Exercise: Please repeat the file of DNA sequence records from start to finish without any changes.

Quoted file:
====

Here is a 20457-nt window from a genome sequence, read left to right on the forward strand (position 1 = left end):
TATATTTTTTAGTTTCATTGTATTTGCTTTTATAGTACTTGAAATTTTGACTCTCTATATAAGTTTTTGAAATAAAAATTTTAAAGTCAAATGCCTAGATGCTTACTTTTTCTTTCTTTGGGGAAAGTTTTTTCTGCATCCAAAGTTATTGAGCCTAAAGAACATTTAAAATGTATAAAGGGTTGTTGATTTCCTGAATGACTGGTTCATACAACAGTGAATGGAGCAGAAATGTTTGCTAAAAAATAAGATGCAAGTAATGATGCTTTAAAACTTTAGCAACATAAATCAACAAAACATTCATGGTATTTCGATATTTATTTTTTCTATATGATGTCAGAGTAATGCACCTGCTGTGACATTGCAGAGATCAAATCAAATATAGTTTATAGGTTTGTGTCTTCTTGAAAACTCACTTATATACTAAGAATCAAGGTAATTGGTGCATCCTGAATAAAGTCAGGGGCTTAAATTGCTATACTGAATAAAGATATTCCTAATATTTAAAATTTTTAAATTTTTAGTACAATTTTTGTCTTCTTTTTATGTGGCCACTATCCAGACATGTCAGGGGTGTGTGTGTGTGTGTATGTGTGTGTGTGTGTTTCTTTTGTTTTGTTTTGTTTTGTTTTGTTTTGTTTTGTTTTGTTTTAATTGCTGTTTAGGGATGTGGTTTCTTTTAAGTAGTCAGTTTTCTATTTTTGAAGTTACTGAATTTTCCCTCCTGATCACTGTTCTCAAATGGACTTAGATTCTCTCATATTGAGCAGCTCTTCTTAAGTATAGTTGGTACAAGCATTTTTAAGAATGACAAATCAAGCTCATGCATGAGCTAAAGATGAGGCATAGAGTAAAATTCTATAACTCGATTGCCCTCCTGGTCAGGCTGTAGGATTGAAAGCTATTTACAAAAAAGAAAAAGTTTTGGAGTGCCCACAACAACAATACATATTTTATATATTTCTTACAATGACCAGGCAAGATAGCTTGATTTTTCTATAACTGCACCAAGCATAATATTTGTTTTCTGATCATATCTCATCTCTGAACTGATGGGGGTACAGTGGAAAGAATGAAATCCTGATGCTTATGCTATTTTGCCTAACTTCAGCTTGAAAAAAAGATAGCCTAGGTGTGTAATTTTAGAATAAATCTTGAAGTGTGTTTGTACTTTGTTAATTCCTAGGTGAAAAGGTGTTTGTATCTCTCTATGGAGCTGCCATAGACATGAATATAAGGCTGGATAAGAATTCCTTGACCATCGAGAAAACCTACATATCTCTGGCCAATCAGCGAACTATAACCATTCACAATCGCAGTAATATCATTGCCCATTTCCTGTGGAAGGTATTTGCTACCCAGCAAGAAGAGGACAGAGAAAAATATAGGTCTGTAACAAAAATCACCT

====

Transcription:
Here is a 20457-nt window from a genome sequence, read left to right on the forward strand (position 1 = left end):
TATATTTTTTAGTTTCATTGTATTTGCTTTTATAGTACTTGAAATTTTGACTCTCTATATAAGTTTTTGAAATAAAAATTTTAAAGTCAAATGCCTAGATGCTTACTTTTTCTTTCTTTGGGGAAAGTTTTTTCTGCATCCAAAGTTATTGAGCCTAAAGAACATTTAAAATGTATAAAGGGTTGTTGATTTCCTGAATGACTGGTTCATACAACAGTGAATGGAGCAGAAATGTTTGCTAAAAAATAAGATGCAAGTAATGATGCTTTAAAACTTTAGCAACATAAATCAACAAAACATTCATGGTATTTCGATATTTATTTTTTCTATATGATGTCAGAGTAATGCACCTGCTGTGACATTGCAGAGATCAAATCAAATATAGTTTATAGGTTTGTGTCTTCTTGAAAACTCACTTATATACTAAGAATCAAGGTAATTGGTGCATCCTGAATAAAGTCAGGGGCTTAAATTGCTATACTGAATAAAGATATTCCTAATATTTAAAATTTTTAAATTTTTAGTACAATTTTTGTCTTCTTTTTATGTGGCCACTATCCAGACATGTCAGGGGTGTGTGTGTGTGTGTATGTGTGTGTGTGTGTTTCTTTTGTTTTGTTTTGTTTTGTTTTGTTTTGTTTTGTTTTGTTTTAATTGCTGTTTAGGGATGTGGTTTCTTTTAAGTAGTCAGTTTTCTATTTTTGAAGTTACTGAATTTTCCCTCCTGATCACTGTTCTCAAATGGACTTAGATTCTCTCATATTGAGCAGCTCTTCTTAAGTATAGTTGGTACAAGCATTTTTAAGAATGACAAATCAAGCTCATGCATGAGCTAAAGATGAGGCATAGAGTAAAATTCTATAACTCGATTGCCCTCCTGGTCAGGCTGTAGGATTGAAAGCTATTTACAAAAAAGAAAAAGTTTTGGAGTGCCCACAACAACAATACATATTTTATATATTTCTTACAATGACCAGGCAAGATAGCTTGATTTTTCTATAACTGCACCAAGCATAATATTTGTTTTCTGATCATATCTCATCTCTGAACTGATGGGGGTACAGTGGAAAGAATGAAATCCTGATGCTTATGCTATTTTGCCTAACTTCAGCTTGAAAAAAAGATAGCCTAGGTGTGTAATTTTAGAATAAATCTTGAAGTGTGTTTGTACTTTGTTAATTCCTAGGTGAAAAGGTGTTTGTATCTCTCTATGGAGCTGCCATAGACATGAATATAAGGCTGGATAAGAATTCCTTGACCATCGAGAAAACCTACATATCTCTGGCCAATCAGCGAACTATAACCATTCACAATCGCAGTAATATCATTGCCCATTTCCTGTGGAAGGTATTTGCTACCCAGCAAGAAGAGGACAGAGAAAAATATAGGTCTGTAACAAAAATCACCT